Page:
Vinyl records haven been rendered commercially dead many times: first by the compact cassette, then your CD, and lastly by the advent of digital downloads. It has caused many a lazy journalist to declare a vinyl revival whenever the buying sprees of wannabe DJs and hipsters gently spike the sales figures.

Yes, vinyl records don’t sell in anything just like the numbers they did within their heyday, nonetheless they never went away either, specifically for the hardcore collectors and audiophiles that prize the presentation-the packaging and sonic performance respectively-that only records can offer. That’s not to say that there’s a whole lot of music on vinyl, much of which might never be available in virtually any other format.

Another recent uptick in vinyl record sales means there are a great number of new turntables appearing at the less expensive end of the marketplace, completely from cheap and cheerful (and best avoided) suitcase-style affairs from Crossley, to bamboo-coated curios just like the “Stir it Up” from House of Marley. Technics reintroduced its legendary SL-1200 too, but even the least expensive version costs a considerable £1500.

Instead, DJs are leaning towards cheaper “tribute” decks just like the Pioneer PLX-500, which borrow liberally from the Technics SL-1200. But Pioneer can be marketing the PLX-500 for home hi-fi use, a location where direct-drive DJ decks (where in fact the spinning platter is attached right to the motor) have traditionally been sidelined towards fussier belt-driven turntables (where in fact the platter is driven by a rubber belt mounted on the motor).

Initially, maybe glimpsed in a darkened club, the PLX-500 could easily be recognised incorrectly as a classic Technics turntable. The PLX-500 is a slimmed-down version of the PLX-1000 that Pioneer introduced 2 yrs ago, and is truly a rebrand of a copy. It’s designed for Pioneer by the Taiwan ODM consultant Hanpin, which manufactures an enormous selection of cheap and cheerful turntables. Hanpin turntables tend to be rebranded by companies that no more have the expertise or resources to create them in-house.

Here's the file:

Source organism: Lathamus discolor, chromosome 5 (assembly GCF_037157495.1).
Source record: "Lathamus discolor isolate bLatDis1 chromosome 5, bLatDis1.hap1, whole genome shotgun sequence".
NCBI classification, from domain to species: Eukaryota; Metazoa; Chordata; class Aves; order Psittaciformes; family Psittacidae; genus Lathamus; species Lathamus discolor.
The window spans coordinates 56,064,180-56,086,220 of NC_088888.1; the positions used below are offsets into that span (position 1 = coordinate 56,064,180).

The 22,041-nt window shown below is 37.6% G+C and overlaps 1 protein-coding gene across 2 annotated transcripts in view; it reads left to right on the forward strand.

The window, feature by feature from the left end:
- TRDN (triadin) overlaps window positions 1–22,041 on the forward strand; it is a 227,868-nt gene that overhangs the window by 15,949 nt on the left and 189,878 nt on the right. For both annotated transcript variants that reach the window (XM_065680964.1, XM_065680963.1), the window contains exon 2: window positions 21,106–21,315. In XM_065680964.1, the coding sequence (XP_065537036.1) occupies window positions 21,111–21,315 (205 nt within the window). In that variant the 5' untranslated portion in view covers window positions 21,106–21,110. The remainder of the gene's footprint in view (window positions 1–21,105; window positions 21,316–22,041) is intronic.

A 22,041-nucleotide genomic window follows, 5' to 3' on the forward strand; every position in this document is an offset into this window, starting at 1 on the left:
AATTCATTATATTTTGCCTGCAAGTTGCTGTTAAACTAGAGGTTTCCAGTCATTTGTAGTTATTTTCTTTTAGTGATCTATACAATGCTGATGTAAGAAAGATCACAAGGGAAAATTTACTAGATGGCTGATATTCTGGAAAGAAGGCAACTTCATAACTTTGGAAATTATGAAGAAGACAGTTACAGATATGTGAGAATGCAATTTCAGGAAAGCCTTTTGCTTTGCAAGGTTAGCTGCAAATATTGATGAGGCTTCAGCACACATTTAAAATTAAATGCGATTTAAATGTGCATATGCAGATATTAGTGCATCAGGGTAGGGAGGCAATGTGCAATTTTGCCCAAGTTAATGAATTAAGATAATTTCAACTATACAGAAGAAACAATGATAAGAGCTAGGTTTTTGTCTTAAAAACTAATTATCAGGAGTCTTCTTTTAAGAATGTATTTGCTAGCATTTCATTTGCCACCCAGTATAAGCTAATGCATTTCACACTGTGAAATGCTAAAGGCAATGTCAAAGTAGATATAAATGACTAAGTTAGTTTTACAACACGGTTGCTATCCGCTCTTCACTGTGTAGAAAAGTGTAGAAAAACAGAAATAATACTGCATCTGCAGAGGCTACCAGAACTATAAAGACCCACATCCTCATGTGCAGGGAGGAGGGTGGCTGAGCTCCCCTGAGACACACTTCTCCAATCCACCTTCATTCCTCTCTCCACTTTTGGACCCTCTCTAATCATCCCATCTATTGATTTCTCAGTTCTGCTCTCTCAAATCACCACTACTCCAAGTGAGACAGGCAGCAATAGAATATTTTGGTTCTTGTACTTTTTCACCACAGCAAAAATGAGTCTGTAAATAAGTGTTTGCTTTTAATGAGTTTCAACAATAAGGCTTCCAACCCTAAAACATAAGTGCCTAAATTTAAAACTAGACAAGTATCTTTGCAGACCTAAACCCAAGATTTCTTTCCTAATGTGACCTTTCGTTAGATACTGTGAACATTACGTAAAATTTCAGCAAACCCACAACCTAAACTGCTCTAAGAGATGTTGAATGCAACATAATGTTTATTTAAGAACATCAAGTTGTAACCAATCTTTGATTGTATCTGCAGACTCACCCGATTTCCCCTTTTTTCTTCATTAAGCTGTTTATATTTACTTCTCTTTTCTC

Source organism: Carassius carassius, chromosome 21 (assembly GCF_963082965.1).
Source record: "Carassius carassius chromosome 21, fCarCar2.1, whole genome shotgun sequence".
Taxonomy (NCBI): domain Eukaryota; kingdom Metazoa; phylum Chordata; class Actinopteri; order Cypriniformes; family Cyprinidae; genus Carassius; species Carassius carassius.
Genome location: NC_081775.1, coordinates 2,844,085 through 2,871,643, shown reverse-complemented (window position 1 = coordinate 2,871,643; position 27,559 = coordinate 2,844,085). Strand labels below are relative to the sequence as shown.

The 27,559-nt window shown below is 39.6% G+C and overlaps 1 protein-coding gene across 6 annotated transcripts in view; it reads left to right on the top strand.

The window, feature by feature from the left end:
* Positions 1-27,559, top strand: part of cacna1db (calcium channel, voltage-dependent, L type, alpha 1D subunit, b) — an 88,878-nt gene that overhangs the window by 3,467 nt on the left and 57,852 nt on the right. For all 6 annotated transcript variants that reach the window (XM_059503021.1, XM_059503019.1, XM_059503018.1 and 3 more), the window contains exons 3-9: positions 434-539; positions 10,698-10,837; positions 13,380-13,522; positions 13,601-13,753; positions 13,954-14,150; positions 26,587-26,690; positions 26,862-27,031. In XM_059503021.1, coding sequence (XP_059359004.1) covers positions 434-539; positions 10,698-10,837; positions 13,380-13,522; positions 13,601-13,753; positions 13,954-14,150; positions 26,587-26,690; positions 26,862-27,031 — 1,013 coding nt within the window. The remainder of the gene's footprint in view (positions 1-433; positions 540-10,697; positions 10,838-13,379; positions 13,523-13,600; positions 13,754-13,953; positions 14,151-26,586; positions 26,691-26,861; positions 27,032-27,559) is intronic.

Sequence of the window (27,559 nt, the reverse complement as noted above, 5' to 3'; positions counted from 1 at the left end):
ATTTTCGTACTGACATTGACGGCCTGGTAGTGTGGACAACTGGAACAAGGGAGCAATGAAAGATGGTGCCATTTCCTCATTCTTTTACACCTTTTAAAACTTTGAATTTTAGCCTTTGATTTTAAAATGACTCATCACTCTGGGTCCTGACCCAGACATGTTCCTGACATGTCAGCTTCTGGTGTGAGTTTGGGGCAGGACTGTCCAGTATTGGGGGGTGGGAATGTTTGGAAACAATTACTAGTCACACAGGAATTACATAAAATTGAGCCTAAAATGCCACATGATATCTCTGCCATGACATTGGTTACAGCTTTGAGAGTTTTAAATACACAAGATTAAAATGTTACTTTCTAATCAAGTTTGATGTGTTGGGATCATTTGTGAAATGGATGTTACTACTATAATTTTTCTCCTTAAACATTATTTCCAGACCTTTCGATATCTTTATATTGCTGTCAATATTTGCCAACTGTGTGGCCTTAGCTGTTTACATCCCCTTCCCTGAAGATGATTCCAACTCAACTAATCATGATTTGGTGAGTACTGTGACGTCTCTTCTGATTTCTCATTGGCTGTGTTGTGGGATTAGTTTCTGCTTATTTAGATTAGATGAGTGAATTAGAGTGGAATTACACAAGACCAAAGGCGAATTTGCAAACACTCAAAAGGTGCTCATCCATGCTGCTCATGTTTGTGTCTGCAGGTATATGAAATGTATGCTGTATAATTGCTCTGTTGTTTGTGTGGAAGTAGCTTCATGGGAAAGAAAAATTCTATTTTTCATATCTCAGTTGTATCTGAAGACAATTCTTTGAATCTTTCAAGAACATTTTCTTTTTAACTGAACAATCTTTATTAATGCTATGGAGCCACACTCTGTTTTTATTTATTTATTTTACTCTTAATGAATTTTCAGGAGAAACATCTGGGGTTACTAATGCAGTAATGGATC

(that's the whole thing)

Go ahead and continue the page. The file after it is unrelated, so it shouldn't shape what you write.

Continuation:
Predicated on a Hanpin DJ-3560, the PLX-500 is a close cosmetic copy of the Technics, filled with always-on speed strobe light in the left corner, pitch-control slider to the proper, and distinctive S-shaped tonearm.

Pioneer says it specified some internal tweaks to the off-the-shelf model though, including more direct audio tracks wiring from tonearm to output lead and a relocated mains transformer. Indeed, the PLX-500 is a lot a lot more than just an ornamental shelf filler. It feels solidly built and, as I came across, is with the capacity of surprisingly decent sound, especially considering its £300 price.

Build and setup
The PLX-500 requires minimal setup. The platter and thin felt mat are located on the spindle, the tonearm headshell (moving-magnet cartridge ready-mounted) is mounted on the finish of the tonearm with a full-turn of the locking collar, as the counterweight is twisted onto the arm behind the pivot.

The S-shaped arm is static-balanced, requiring the weight to be wound on its coarse thread before arm settles accurately horizontally. The downforce dial may then be rotated to learn “0” at the 12 o’clock position, and the mandatory tracking weight dialled in. The instructions advise a variety of tracking weight for the included cartridge from 3g to 4g, and used I came across 3.4 g sounded best. Anti-skating force (that ought to be disabled if you are using the PLX-500 for scratch DJ’ing purposes) is defined from a tiny dial on the tonearm mount, taking the same value as tracking force.